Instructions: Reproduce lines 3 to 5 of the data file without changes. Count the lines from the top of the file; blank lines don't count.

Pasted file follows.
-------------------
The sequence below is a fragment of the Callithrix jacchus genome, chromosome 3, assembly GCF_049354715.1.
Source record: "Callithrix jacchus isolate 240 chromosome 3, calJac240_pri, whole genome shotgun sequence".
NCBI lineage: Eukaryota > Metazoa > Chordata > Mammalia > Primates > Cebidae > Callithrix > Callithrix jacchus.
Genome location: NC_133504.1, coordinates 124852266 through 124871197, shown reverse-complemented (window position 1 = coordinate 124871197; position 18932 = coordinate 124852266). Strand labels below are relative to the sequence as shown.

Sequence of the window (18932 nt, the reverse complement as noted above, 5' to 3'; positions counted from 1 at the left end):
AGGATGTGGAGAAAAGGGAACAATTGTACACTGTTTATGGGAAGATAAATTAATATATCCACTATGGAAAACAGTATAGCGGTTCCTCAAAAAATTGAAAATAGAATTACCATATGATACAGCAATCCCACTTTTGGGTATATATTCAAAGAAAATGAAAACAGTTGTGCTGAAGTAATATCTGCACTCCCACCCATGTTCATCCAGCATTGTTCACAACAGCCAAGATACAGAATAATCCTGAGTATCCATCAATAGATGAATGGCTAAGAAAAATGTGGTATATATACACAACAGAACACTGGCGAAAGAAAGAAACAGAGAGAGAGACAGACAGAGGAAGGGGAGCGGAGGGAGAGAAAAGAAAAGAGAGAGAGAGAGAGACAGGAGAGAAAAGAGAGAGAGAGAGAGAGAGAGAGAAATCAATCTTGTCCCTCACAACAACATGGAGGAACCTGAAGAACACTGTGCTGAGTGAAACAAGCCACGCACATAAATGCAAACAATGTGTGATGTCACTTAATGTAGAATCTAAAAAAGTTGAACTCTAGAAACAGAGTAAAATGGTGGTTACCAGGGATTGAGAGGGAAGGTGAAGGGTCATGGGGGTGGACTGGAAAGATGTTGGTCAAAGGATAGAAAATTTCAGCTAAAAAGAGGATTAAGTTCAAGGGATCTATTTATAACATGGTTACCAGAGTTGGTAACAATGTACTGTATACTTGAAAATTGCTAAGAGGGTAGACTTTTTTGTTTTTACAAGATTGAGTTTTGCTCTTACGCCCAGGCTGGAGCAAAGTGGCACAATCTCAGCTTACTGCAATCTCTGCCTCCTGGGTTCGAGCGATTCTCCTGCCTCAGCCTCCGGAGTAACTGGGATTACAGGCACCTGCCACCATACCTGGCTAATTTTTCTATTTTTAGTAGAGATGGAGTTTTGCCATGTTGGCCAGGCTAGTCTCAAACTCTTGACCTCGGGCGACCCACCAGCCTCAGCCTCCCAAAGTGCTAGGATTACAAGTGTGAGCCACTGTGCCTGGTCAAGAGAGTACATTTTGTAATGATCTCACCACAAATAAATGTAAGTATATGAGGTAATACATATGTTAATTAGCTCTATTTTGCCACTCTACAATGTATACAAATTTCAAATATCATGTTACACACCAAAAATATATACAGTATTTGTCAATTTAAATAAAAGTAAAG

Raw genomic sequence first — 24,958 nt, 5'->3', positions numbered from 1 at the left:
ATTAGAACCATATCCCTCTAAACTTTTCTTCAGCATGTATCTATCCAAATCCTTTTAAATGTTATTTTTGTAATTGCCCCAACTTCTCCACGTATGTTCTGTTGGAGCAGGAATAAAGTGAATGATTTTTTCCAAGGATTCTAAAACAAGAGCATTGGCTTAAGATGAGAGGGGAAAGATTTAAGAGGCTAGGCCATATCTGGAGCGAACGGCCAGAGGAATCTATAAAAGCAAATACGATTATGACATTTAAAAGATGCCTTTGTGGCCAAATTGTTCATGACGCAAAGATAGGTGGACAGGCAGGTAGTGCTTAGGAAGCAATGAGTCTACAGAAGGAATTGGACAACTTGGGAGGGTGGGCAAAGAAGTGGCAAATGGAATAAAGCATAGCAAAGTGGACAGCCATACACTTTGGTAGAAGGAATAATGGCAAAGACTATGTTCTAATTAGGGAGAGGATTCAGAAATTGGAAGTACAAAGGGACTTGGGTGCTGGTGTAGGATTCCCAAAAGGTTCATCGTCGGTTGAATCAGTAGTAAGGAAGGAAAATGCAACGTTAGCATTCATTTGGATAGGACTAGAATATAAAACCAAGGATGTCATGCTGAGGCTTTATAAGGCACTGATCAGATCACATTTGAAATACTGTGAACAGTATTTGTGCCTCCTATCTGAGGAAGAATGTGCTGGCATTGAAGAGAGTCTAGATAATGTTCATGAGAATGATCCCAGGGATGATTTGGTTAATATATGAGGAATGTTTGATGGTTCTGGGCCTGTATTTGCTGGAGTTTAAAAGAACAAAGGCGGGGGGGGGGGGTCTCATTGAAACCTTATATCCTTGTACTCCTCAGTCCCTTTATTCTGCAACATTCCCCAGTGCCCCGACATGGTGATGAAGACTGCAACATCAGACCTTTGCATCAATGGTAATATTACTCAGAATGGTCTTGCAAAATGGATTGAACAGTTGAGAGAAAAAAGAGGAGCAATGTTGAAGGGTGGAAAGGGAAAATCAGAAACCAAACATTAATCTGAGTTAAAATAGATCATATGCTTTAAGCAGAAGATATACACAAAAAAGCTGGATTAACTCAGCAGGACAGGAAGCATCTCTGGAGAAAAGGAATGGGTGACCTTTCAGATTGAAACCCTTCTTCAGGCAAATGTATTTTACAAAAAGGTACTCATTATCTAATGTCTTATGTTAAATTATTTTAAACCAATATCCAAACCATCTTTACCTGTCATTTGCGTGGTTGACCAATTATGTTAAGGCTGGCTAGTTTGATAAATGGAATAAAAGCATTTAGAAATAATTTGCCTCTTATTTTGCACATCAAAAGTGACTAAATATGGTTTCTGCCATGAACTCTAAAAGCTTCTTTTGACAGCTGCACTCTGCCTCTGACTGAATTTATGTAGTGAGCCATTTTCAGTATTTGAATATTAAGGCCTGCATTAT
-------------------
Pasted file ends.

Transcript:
NCBI lineage: Eukaryota > Metazoa > Chordata > Mammalia > Primates > Cebidae > Callithrix > Callithrix jacchus.
Genome location: NC_133504.1, coordinates 124852266 through 124871197, shown reverse-complemented (window position 1 = coordinate 124871197; position 18932 = coordinate 124852266). Strand labels below are relative to the sequence as shown.

Sequence of the window (18932 nt, the reverse complement as noted above, 5' to 3'; positions counted from 1 at the left end):